Everyone is asked to do a formal income and assets assessment with the Department of Human Services. That is if you want to be assessed for your eligibility for government subsidies.
The outcome of this assessment affects how much you have to pay for aged care. If you do not qualify for government assistance, you will pay 100% of costs.
The four fees are as follows:
(1) Basic daily fee
(2) Means tested care fee
(3) Accommodation costs
(4) Optional fees for extra services
Basic Daily Fee
This fee covers your day to day costs such as meals, laundry, cleaning. It is set at 85% of the single person rate of the basic age pension and at the time of writing is $51.21 per day. It is also reviewed twice a year by the government. The majority of people have to pay this fee.
Means Tested Care Fee
This is an extra contribution towards the cost of care that you may or may not need to pay, based on your financial assessment. There are annual and life time caps ie there are limits to the maximum that can be charged. It is a daily fee.
Each facility charges a once off fee for their rooms. Depending on the type of room eg how big it is, how luxurious or basic the fittings are, what sort of amenities etc, the fee can range from $250 000 to more than a million dollars. This fee can be paid as a lump sum or daily fee or a combination of both.
If you qualify for government assistance, you will pay a reduced amount.
The lump sum works as an interest free loan to the facility. It is refundable to you or most likely, your estate, minus any fees or charges when you leave or pass on. Your daily fees can be deducted from this lump sum. But you will be asked to top up this lump sum if it drops below a certain amount as agreed with your facility.
All facilities have rooms set aside for low income people – as requested by the government and can range from 16% to 40% of rooms.
Most people end up selling their homes to fund this lump sum. Unless a spouse or partner or dependent child is living in the property.
Optional fee for extra services
Some facilities charge an optional extra daily fee that covers you for hair dressing, outings, physiotherapy sessions, gym, daily newspaper, pay TV, daily cappuccino from the in house cafe and so on.
Beyond all the fees above, there are also ongoing bills from your doctor, pharmacy, mobile phones, internet etc.
It can be costly to enter an aged care facility, particularly if fees amount to hundreds of dollars per day in a new and glittering facility.
That was a very simplistic overview of fees and charges for a residential aged care facility. There is a whole industry of aged care financial advisers who provide advice on how to structure your finances in order to maximise government contributions.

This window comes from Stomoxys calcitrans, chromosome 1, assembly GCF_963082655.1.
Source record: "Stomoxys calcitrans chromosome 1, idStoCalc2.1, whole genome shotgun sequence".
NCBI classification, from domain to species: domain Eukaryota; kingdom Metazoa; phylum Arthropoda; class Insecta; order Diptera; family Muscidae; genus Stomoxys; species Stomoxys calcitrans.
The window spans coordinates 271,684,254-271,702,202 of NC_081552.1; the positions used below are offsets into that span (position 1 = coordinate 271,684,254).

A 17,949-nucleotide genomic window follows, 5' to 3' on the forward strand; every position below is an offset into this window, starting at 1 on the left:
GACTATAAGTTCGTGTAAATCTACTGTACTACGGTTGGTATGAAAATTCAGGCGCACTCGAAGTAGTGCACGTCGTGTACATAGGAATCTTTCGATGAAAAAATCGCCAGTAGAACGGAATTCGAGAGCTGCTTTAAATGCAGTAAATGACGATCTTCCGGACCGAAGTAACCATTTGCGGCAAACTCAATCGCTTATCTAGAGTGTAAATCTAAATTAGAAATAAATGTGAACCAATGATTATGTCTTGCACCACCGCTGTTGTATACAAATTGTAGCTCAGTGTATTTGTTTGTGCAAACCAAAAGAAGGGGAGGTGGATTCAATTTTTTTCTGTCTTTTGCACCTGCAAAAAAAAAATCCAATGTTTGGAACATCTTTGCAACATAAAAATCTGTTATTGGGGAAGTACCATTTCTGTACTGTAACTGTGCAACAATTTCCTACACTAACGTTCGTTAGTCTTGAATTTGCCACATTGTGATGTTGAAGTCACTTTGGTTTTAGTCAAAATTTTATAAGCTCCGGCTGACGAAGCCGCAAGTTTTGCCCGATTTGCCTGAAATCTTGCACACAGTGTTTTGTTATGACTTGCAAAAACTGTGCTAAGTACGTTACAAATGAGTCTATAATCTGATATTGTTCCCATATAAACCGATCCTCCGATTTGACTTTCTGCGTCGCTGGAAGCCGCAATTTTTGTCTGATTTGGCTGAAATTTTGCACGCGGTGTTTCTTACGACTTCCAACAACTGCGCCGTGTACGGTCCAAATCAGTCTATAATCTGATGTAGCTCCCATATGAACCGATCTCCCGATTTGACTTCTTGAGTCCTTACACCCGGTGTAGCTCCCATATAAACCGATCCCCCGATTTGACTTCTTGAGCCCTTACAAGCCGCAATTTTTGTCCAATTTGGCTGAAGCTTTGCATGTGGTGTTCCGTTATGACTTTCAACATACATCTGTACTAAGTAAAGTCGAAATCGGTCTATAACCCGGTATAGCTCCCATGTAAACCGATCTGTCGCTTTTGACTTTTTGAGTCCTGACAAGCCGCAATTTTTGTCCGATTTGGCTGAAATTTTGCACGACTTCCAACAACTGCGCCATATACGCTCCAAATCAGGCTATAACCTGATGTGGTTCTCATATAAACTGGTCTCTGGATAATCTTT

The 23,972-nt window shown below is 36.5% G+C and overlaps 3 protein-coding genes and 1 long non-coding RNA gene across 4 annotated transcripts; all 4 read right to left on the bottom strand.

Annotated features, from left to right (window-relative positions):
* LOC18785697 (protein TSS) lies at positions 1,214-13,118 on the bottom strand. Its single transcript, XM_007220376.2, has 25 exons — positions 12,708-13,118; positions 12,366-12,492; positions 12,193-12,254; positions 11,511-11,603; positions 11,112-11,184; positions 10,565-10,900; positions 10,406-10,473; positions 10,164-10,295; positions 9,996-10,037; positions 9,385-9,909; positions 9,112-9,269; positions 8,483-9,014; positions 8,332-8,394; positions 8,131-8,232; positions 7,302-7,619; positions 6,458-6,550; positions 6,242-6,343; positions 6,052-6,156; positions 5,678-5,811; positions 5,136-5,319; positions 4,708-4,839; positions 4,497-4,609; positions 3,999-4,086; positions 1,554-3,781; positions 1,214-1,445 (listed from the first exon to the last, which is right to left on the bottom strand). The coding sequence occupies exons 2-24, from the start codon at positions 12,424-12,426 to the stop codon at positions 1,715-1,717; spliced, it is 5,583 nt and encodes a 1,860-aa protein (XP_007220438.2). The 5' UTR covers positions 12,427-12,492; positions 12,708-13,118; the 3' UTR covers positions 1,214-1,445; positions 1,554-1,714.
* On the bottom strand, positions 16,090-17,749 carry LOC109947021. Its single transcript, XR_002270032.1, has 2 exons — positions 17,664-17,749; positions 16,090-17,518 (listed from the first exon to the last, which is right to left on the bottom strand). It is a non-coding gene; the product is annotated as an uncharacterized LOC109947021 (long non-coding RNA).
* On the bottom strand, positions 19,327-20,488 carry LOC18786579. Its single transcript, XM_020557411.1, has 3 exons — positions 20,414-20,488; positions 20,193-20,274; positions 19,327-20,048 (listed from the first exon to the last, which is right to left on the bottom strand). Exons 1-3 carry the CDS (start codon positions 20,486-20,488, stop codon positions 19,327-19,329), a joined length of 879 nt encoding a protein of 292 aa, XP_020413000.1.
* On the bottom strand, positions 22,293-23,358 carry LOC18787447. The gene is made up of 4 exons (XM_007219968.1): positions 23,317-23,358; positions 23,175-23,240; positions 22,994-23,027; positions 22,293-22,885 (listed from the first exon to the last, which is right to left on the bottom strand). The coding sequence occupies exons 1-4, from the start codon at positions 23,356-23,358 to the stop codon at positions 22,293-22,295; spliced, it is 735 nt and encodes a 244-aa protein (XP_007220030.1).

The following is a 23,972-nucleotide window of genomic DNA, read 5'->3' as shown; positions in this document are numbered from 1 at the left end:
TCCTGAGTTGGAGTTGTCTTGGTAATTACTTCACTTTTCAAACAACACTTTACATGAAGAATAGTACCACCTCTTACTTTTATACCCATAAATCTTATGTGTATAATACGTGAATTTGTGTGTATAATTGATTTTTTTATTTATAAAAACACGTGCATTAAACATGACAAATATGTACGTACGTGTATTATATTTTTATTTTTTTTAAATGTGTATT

There are also more considerations one needs to take in regards to entering aged care facilities which this post does not address at all. Cost is only one issue. The physical appearance of the facility is only one issue. The level of care, competency of staff, diversity and languages spoken, locality of home, types of activities for residents and so on should also be considered.
Currently the Australian government subsidises the cost of aged care for those who cannot afford it. So my parents will be taken care of, should they need to enter an aged care facility.
They can sell their house and use that towards the lump sum payment from which daily fees can be deducted. And depending on their assets and income at the time they enter the facility, they may qualify for government assistance.
But who knows whether there will be government assistance by the time I need aged care services. I would love to be able to afford a decent facility, not necessarily an extravagant one. Or perhaps, in 40 years, there will be alternatives to aged care facilities.
And because I am single, the probability of me needing to move into a residential aged care facility eventually is very high. I don’t have any children to look after me in my old age.
So will my money last till I die?
My best answer is maybe, hopefully. It will depend on how long I live, when I enter an aged care facility (which is a function of how healthy I am), how I choose to spend my money now and what my retirement nest egg eventually amounts to.
I can only control what is within my power to control – stay as healthy as I can, reduce overall expenses and save as much as I can while still living a life I want to live.
How about you – will your money last till you die? Are you anxious about the cost of aged care?